Upon initial evaluation, vital signs were within normal limits and a physical exam revealed significant tenderness in the upper arm and no gross bleeding (Figure 1). Computed tomography (CT) imaging (Figure 2) was significant for enhancement of the left axillary lymph node. The patient’s initial complete blood count (CBC) was remarkable for a hemoglobin count of 9.9 g/dl and platelet count of 84 x 109/L; both values lower than his prior hemoglobin count of 13.7 g/dl and platelet count of 180 x 109/L from December of 2020. His mean corpuscular volume (MCV) was elevated at 101.3 femtolitres from his prior MCV value of 95.8 femtolitres in December of 2020. His white blood cell (WBC) count was recorded at 7.6 x 109/L.
The patient’s CT imaging of the thoracic region showed enhancement of the left axillary lymph node.
The hemoglobin, WBC, and platelet count further down trended from his baseline (Figures 3–5).5). Anemia labs including ferritin levels (554 ng/mL), vitamin B12 (253 pg/mL), total bilirubin (0.5 mg/dL), and reticulocyte count (0.8%) were nonsignificant during the patient’s hospital stay. The patient’s left shoulder presented with extensive bruising, erythema, papular rash, warmth, and tenderness on palpation during the hospitalization. An improvement in WBC and platelet levels was noted on day 4 of hospitalization.
The patient’s platelet count throughout his hospital course and 6 days after discharge.
Before discharge, the patient was fully alert and oriented and reported improvement in his symptoms. Examination of his lateral left arm showed decreased erythema and bruising with slight petechiae. The patient was discharged due to stabilization of labs and encouraged to take oral vitamin B12 supplements. During his outpatient follow-up six days after hospitalization, his hemoglobin increased to 10.5 g/dl, WBC count increased to 4.9 x 109/L, and platelets increased to 101 x 109/L.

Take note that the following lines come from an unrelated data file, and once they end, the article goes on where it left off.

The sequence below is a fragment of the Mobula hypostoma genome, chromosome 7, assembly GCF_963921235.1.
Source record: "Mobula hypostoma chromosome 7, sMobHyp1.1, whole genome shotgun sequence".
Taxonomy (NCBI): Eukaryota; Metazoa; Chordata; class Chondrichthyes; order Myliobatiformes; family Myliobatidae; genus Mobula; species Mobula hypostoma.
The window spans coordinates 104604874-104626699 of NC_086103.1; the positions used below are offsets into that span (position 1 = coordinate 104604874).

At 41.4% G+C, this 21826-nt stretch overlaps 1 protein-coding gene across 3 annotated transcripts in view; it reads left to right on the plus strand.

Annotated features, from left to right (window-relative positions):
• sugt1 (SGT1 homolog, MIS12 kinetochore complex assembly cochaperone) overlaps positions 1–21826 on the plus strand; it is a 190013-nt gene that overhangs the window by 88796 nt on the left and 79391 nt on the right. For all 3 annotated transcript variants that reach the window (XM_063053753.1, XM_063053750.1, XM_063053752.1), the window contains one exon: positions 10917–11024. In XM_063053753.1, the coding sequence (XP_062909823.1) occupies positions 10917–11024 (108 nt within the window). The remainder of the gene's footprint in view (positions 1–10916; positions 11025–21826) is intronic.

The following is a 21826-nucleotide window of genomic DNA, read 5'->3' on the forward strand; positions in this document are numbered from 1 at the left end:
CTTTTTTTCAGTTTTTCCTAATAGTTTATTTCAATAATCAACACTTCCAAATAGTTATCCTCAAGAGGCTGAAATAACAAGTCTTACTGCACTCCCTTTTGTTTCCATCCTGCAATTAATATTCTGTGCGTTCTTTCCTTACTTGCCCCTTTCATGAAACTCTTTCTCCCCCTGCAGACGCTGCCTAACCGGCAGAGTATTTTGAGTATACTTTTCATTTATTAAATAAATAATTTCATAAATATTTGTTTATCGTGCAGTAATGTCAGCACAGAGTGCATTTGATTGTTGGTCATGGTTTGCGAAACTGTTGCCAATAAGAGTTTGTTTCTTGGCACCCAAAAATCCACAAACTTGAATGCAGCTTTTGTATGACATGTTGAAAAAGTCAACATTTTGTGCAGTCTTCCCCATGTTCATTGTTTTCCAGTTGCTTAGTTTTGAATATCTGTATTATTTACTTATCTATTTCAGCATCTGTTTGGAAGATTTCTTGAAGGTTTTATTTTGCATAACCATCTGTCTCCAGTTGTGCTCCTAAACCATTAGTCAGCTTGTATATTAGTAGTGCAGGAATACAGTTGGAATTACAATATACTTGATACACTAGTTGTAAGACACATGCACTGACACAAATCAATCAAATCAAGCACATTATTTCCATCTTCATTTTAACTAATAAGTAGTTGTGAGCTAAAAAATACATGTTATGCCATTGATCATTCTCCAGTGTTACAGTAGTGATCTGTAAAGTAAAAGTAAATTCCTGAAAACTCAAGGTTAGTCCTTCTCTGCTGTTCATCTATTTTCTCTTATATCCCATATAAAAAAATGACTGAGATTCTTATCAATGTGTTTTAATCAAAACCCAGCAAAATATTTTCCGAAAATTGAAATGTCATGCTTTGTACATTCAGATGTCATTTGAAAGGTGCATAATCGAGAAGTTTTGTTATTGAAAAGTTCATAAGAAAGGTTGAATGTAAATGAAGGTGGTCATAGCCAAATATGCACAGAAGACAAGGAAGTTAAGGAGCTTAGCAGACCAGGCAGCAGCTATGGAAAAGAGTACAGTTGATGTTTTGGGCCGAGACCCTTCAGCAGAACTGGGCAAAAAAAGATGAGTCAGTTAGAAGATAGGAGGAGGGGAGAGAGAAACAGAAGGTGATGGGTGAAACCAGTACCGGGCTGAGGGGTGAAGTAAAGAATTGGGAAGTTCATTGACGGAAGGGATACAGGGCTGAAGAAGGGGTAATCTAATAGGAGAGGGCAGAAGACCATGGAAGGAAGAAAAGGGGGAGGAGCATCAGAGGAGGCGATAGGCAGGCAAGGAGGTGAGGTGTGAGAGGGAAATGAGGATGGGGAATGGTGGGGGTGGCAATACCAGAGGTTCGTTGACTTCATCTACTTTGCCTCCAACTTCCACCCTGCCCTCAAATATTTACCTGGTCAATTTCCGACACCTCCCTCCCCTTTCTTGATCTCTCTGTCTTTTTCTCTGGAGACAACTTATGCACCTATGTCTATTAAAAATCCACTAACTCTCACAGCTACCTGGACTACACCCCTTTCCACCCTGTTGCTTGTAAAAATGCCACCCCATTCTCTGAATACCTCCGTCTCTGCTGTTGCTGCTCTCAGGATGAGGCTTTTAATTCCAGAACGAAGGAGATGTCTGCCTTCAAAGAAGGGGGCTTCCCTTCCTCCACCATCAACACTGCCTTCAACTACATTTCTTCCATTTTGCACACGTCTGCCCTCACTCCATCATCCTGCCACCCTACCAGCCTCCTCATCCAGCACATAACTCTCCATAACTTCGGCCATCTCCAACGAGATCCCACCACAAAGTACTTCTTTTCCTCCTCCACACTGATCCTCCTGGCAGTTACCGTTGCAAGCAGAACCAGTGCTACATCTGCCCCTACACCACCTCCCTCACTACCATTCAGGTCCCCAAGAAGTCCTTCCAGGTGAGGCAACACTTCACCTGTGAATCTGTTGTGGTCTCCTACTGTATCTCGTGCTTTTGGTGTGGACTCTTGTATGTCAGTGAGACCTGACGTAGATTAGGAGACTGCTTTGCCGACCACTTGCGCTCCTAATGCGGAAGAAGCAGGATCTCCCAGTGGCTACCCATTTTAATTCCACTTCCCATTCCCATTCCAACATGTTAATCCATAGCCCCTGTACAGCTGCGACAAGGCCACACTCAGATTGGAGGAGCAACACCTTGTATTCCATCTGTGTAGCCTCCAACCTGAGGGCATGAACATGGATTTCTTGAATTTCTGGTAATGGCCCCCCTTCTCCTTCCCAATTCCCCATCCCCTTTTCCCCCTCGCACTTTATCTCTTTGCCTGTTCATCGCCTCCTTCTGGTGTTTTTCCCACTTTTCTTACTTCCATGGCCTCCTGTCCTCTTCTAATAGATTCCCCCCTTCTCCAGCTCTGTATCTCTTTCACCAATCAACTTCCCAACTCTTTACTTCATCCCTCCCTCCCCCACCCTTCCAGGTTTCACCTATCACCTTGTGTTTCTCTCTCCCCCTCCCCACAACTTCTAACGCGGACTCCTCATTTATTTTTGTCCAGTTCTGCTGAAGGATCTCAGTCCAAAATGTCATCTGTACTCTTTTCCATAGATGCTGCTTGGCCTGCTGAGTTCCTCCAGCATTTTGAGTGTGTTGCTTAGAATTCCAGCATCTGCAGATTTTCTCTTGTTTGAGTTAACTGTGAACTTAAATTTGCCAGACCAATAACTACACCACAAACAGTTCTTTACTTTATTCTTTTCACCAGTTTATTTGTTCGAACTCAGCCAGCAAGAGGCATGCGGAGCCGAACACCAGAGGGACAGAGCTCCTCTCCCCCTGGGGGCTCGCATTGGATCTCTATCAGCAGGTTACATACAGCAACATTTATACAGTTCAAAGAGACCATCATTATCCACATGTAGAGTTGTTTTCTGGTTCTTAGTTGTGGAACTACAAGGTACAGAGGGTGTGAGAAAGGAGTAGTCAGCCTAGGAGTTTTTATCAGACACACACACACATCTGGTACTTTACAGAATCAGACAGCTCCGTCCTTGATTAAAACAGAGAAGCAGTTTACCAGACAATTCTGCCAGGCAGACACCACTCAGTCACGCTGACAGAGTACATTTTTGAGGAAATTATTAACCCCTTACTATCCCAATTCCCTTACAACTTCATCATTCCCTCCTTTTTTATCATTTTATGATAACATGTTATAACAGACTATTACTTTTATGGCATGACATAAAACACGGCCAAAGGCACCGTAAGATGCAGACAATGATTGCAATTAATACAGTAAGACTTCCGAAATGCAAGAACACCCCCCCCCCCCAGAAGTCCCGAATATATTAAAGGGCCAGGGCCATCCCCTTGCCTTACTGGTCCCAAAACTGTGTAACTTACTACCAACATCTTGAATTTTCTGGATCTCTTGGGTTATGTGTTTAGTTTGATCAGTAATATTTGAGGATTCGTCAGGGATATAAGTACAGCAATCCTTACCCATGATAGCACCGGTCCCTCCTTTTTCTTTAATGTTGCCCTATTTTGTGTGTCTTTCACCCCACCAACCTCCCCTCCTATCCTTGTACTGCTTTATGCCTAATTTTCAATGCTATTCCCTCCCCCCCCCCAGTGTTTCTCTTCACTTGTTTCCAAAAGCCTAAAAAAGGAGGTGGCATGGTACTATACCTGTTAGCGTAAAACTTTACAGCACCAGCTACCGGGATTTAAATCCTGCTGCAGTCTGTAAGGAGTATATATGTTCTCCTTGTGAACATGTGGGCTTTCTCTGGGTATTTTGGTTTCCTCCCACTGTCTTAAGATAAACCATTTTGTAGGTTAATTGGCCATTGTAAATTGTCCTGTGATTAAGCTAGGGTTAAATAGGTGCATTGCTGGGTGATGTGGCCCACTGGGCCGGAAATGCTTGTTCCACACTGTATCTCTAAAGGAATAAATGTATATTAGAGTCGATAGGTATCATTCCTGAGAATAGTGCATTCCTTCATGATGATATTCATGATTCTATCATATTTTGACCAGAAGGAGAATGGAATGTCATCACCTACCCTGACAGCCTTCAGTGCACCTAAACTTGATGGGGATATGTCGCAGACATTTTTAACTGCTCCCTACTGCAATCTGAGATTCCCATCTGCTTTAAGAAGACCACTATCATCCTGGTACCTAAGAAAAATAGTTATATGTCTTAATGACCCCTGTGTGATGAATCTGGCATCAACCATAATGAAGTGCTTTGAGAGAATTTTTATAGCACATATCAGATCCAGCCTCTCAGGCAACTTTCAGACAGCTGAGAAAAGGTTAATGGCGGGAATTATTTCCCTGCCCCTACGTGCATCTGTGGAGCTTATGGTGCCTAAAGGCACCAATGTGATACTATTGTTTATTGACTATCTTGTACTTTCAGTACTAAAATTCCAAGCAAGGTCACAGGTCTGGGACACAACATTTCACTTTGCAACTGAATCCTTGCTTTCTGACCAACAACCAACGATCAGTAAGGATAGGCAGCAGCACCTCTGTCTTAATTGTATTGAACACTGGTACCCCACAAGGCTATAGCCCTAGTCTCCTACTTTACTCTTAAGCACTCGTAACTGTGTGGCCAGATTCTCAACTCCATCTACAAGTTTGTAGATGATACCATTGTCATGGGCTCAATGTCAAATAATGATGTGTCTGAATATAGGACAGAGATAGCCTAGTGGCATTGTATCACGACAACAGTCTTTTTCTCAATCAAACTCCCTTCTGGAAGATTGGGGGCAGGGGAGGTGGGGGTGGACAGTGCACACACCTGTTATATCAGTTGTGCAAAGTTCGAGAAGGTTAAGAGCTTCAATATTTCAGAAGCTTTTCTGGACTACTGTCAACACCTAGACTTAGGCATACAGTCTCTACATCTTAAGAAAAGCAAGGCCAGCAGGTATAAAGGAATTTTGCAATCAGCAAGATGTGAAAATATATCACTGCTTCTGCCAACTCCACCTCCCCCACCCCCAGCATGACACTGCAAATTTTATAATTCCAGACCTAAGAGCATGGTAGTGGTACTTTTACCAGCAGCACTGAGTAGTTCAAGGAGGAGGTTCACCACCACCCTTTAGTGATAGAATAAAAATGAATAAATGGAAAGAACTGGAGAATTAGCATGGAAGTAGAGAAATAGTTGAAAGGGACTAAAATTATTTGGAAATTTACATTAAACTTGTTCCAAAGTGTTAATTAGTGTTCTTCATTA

This paper presents a patient with pancytopenia recorded seven days after receiving the Pfizer booster vaccine. Interestingly, this patient did not report any reactions after the first or second dose of the Pfizer vaccine against SARS-CoV-2. Pancytopenia refers to a decrease in all peripheral bloodlines and is present when all three cell lines are below the normal reference range.8 The patient’s physical exam showed no signs of active bleeding along with his labs indicating no evidence of hemolysis. The patient’s hemoglobin, platelet, and white blood cell count presented below baseline followed by a decrease and slight improvement during his hospital stay. Six days after hospitalization, all three cell lines showed improvement. The temporal association with the booster vaccine and negative infectious disease workup raised suspicion for vaccine-induced bone marrow suppression. In addition, the patient’s reticulocyte count and lactate dehydrogenase value were consistent with hypoproliferation within the bone marrow.